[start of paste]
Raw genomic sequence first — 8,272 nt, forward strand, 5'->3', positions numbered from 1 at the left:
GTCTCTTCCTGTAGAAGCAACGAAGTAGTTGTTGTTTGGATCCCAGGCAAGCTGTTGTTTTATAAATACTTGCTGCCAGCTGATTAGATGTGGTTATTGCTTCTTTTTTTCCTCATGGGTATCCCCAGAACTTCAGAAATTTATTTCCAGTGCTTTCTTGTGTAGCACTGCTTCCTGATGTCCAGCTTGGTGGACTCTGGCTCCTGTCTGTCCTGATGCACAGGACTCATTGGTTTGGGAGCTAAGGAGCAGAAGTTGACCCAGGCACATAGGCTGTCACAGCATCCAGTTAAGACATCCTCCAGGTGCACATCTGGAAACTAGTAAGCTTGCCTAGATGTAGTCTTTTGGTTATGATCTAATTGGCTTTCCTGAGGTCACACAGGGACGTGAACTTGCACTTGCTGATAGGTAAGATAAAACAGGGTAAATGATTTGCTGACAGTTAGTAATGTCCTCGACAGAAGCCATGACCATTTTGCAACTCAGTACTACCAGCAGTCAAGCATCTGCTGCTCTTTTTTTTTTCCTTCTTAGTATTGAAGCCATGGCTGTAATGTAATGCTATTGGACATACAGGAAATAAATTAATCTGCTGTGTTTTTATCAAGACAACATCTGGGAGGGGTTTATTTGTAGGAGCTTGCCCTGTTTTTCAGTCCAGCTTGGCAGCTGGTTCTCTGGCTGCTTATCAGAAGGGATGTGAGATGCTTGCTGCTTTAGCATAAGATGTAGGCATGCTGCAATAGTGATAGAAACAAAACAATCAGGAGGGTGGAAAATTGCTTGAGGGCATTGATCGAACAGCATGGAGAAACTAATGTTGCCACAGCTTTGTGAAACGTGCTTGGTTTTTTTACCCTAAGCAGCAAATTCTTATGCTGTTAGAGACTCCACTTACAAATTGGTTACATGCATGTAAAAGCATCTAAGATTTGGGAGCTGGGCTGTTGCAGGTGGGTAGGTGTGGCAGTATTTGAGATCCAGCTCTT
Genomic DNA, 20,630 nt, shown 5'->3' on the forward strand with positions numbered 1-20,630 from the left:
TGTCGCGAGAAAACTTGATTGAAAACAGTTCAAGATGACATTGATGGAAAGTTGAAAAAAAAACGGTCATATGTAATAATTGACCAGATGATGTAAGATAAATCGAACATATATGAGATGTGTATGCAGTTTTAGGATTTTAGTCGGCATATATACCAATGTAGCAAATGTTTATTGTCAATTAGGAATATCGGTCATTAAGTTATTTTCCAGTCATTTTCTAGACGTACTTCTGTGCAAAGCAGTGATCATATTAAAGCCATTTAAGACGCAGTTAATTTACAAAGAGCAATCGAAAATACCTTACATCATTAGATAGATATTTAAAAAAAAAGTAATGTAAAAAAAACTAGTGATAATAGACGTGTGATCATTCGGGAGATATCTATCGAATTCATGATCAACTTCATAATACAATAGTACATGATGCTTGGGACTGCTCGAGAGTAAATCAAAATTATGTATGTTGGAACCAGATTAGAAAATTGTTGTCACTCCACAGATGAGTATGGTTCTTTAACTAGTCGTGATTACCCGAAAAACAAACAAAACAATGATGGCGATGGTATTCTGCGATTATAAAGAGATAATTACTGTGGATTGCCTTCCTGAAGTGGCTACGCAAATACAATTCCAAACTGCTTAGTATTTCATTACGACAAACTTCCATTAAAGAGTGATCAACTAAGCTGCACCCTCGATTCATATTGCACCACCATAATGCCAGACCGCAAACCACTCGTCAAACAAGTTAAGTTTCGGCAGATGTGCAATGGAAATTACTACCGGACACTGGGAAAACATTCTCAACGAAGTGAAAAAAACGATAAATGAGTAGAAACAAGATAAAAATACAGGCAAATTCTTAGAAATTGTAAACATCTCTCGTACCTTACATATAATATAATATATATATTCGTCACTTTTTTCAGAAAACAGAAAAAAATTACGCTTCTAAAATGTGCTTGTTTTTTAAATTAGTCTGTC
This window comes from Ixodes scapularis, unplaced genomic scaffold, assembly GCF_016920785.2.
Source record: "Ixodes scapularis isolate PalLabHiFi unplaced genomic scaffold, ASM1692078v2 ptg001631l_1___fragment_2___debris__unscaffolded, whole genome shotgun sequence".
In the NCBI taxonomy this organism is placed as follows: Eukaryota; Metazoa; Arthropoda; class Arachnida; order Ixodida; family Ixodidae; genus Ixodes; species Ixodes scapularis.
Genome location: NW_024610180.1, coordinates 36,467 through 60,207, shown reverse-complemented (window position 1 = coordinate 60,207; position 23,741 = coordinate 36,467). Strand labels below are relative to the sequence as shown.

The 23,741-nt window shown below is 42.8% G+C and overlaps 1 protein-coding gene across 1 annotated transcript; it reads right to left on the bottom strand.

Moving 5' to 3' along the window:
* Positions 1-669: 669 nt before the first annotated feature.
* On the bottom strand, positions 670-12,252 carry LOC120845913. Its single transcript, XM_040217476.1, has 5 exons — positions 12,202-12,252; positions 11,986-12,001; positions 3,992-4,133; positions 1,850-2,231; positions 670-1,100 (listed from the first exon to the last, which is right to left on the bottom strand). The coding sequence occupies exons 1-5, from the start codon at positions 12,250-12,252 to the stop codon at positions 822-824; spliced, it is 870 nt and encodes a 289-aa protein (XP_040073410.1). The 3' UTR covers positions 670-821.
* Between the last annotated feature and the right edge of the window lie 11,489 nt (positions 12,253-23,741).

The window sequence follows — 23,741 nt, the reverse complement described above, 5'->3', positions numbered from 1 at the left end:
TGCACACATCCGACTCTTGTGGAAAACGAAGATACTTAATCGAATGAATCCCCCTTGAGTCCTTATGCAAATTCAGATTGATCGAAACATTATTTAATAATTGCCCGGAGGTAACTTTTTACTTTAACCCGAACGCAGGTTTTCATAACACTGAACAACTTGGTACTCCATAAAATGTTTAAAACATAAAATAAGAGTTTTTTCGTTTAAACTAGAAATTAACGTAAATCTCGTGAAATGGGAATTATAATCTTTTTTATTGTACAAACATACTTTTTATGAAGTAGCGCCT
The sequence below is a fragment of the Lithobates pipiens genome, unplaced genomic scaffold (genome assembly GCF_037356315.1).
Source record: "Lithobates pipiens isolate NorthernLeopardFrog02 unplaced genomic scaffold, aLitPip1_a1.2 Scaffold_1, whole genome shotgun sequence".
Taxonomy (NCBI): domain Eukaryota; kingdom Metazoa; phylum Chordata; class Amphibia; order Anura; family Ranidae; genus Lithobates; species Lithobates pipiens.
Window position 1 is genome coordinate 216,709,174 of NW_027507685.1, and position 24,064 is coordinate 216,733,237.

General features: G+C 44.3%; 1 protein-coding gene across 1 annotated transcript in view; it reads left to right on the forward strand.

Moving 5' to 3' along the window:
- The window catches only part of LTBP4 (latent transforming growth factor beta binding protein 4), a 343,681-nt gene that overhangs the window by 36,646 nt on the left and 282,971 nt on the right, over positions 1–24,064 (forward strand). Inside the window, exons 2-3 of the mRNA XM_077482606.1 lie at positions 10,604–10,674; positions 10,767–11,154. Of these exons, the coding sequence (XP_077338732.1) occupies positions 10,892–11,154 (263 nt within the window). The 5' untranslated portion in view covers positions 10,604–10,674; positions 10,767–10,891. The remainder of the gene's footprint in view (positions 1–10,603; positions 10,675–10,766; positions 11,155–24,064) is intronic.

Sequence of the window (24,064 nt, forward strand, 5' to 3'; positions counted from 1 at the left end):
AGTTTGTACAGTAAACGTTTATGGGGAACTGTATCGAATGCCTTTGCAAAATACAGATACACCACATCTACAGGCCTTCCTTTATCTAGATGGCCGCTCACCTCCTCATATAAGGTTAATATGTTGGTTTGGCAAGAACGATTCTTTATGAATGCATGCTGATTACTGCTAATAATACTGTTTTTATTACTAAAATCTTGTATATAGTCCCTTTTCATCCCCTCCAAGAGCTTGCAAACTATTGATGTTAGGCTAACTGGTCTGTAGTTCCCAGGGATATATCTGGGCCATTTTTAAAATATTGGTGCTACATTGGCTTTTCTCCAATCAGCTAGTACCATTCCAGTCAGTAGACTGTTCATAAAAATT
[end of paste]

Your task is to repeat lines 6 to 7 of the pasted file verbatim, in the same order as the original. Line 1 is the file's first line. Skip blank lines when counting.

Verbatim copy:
Source record: "Ixodes scapularis isolate PalLabHiFi unplaced genomic scaffold, ASM1692078v2 ptg001631l_1___fragment_2___debris__unscaffolded, whole genome shotgun sequence".
In the NCBI taxonomy this organism is placed as follows: Eukaryota; Metazoa; Arthropoda; class Arachnida; order Ixodida; family Ixodidae; genus Ixodes; species Ixodes scapularis.